In 2013, my husband and I hosted Christmas at our house for the first time. Excited to have my family in attendance, I spent hours thinking about the menu and what I would prepare for Christmas Eve dinner. My creative spirit was running wild and then I spoke to my youngest brother.
Talking through the proposed menu with him he informed me that it didn’t sound like Christmas dinner. And I, albeit with a bit of annoyance, learned that you don’t mess with tradition.
That doesn’t mean you can’t get creative with the menu, but I always make sure to include at least one “family-favorite” dish in the mix when cooking during the holidays. This recipe for my Mom’s Potato Casserole is my nod to tradition this year. We’ll also serve smoked salmon with all the fixings in honor of my in-laws tradition of starting out the feast with this satisfying appetizer and champagne. And that’s a good thing.
Let’s face it. We live lives that take us in all different directions from family and friends and at the holidays, it’s nice to be reminded of the experiences and traditions we share (particularly if politics are on the menu). Happy cooking!
Note: This recipe will be on my Thanksgiving table in two days. For that reason, I don’t include a picture of the final baked product in this post as that won’t happen until Thursday. If making in advance, don’t add the corn flakes and final drizzle of butter until right before cooking.
10 Days of Vegetable Sides Recipes
Day 1: Creamed Spinach
Day 2: Curried Coconut & Acorn Squash Soup
Day 3: Savory Leek and Onion Bread Pudding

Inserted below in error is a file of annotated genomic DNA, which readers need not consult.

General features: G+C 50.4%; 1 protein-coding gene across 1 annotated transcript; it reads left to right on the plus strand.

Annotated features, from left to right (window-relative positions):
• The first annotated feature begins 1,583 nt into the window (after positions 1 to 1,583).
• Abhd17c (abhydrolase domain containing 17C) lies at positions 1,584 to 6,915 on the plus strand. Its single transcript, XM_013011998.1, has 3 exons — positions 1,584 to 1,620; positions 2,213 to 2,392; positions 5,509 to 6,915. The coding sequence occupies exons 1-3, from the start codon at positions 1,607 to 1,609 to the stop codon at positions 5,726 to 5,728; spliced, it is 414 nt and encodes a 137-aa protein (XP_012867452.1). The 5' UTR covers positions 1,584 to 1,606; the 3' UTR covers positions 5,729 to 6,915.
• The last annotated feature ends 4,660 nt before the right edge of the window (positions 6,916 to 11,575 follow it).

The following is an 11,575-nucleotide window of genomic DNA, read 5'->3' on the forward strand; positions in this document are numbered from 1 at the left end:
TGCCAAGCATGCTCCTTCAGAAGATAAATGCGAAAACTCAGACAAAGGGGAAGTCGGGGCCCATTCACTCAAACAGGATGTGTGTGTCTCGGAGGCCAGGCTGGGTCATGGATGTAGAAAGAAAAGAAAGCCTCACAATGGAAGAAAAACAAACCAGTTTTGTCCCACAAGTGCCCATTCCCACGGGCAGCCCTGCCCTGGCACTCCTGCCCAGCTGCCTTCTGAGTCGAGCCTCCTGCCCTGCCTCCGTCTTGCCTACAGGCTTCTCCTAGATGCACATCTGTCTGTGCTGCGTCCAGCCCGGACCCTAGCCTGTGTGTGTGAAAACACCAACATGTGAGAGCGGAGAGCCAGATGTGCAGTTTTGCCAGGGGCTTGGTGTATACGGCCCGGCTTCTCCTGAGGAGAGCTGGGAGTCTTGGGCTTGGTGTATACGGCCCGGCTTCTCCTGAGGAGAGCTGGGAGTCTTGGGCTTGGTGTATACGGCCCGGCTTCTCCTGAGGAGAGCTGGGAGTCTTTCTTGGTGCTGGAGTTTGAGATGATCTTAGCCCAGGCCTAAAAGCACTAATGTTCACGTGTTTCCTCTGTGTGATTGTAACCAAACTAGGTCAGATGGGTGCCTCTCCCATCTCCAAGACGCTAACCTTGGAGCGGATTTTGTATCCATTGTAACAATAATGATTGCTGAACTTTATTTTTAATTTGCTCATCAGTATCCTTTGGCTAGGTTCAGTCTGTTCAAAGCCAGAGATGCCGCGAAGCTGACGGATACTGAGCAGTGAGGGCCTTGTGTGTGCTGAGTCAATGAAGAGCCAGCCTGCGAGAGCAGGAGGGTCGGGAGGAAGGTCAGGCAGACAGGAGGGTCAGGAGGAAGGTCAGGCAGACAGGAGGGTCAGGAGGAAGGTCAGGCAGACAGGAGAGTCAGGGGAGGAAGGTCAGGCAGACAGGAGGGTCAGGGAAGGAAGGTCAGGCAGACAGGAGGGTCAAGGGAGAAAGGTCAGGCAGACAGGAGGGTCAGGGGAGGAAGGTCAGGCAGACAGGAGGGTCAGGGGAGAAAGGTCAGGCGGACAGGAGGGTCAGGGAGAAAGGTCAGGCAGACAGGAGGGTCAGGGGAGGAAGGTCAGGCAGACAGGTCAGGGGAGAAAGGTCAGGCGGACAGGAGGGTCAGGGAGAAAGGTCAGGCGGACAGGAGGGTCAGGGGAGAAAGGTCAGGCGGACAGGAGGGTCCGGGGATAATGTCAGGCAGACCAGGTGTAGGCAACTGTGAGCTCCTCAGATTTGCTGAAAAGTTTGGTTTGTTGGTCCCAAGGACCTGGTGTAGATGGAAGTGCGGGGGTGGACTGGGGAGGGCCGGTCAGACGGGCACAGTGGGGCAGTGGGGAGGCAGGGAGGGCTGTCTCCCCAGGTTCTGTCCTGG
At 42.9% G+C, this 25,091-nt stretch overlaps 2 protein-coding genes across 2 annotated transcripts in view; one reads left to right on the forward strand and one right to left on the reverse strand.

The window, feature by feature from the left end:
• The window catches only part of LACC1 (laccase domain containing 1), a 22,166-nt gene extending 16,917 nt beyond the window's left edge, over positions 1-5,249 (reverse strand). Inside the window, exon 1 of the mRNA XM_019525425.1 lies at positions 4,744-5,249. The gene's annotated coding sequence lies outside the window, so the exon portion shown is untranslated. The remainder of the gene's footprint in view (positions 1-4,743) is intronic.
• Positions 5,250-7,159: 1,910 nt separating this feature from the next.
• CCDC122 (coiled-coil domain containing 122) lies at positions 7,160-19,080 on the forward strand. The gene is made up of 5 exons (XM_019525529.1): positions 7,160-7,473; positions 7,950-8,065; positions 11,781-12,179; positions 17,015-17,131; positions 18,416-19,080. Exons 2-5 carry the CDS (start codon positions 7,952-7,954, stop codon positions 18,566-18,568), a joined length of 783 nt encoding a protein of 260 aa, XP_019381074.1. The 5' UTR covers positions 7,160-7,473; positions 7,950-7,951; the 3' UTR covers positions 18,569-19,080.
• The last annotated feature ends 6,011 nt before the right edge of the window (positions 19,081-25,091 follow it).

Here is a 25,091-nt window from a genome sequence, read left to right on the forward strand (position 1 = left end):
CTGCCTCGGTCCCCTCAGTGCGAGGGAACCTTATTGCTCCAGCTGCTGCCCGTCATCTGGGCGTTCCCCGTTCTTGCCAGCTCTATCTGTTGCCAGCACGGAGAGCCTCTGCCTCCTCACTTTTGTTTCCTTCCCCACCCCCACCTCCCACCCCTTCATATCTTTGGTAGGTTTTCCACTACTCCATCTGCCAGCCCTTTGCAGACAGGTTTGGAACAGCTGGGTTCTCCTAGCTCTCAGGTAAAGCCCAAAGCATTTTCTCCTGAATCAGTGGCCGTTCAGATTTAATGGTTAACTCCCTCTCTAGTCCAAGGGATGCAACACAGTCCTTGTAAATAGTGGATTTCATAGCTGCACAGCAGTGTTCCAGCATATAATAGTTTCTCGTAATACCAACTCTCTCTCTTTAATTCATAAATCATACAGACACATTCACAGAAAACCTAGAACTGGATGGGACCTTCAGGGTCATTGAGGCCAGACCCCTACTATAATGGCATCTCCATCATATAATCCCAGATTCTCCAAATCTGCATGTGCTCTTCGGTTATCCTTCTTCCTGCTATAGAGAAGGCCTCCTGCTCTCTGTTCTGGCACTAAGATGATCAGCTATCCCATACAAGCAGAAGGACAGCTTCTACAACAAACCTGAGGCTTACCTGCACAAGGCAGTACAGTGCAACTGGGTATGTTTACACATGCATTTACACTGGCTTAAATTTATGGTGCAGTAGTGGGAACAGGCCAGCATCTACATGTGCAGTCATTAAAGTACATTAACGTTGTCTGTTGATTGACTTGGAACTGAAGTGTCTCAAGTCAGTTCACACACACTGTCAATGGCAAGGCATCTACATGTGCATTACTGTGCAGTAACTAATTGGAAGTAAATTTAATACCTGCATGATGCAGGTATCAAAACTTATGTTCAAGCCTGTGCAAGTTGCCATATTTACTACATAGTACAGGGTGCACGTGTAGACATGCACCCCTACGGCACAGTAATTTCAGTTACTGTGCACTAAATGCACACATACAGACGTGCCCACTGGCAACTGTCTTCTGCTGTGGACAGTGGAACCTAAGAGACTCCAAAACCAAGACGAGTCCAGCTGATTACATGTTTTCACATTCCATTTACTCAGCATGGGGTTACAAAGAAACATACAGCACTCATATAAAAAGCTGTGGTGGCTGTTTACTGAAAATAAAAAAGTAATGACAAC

Day 4: Maple-Dijon Brussels Sprouts with Country Ham
Day 5: Winter Greens with Garlic and Bacon
Day 6: Homemade Green Bean Casserole
Day 7: Beet Chutney with Apples and Spices
Day 8: Braised Bok Choy with Ginger and Garlic
Day 9: This recipe
More recipes featuring potatoes and sweet potatoes:
Celery Root and Potato Gratin with Comte
Sweet Potato Casserole
Mom’s Potato Casserole – Printer Friendly Recipe
Serves 8 to 10
This casserole has been a favorite in my family for years. My mom traditionally makes it at Christmas as an accompaniment to beef tenderloin, but my husband has encouraged me to put it on our table at any holiday occasion. Note that it can be made up to 2 days ahead of time (add the corn flakes right before cooking) allowing you to check it off your list early if cooking for a crowd.
2 1/2 lbs red potatoes, scrubbed and rinsed
1 can Campbell’s Cream of Chicken soup (not low-fat/low sodium)
1/4 cup unsalted butter plus 2 tablespoons for topping and more for greasing casserole
1 cup sour cream
1/2 cup finely chopped yellow onion
1/2 cup grated cheddar cheese
1 1/2 cups crushed corn flakes
Add the red potatoes to a large pot and cover with cold water. Bring to a boil and boil until the potatoes are easily pierced with a fork. This can take anywhere from 18 to 30 minutes depending on the size of the potatoes you purchase. Test potatoes beginning at 15 minutes to avoid over-cooking. Drain the potatoes and chill completely in the refrigerator.
Preheat the oven to 350 degrees. Grease an 8 x 11-inch casserole dish with butter.
Peel the skin from the cooked potatoes and discard. Grate the red potatoes on a box grater or using the grater attachment on a food processor. Put grated potato in a large bowl.
In a small saucepan, heat the Campbell’s Cream of Chicken and 1/4 cup unsalted butter until butter melts. Stir in the sour cream, chopped yellow onion, and grated cheddar cheese. Stir the sauce into the potatoes and pour into the greased casserole dish.
At this point, you can store the casserole, covered, in the refrigerator for up to 2 days. When ready to bake, sprinkle the crushed cornflakes over the top of the casserole and drizzle with 2 tablespoons melted butter.
Bake for 30 minutes and then serve immediately.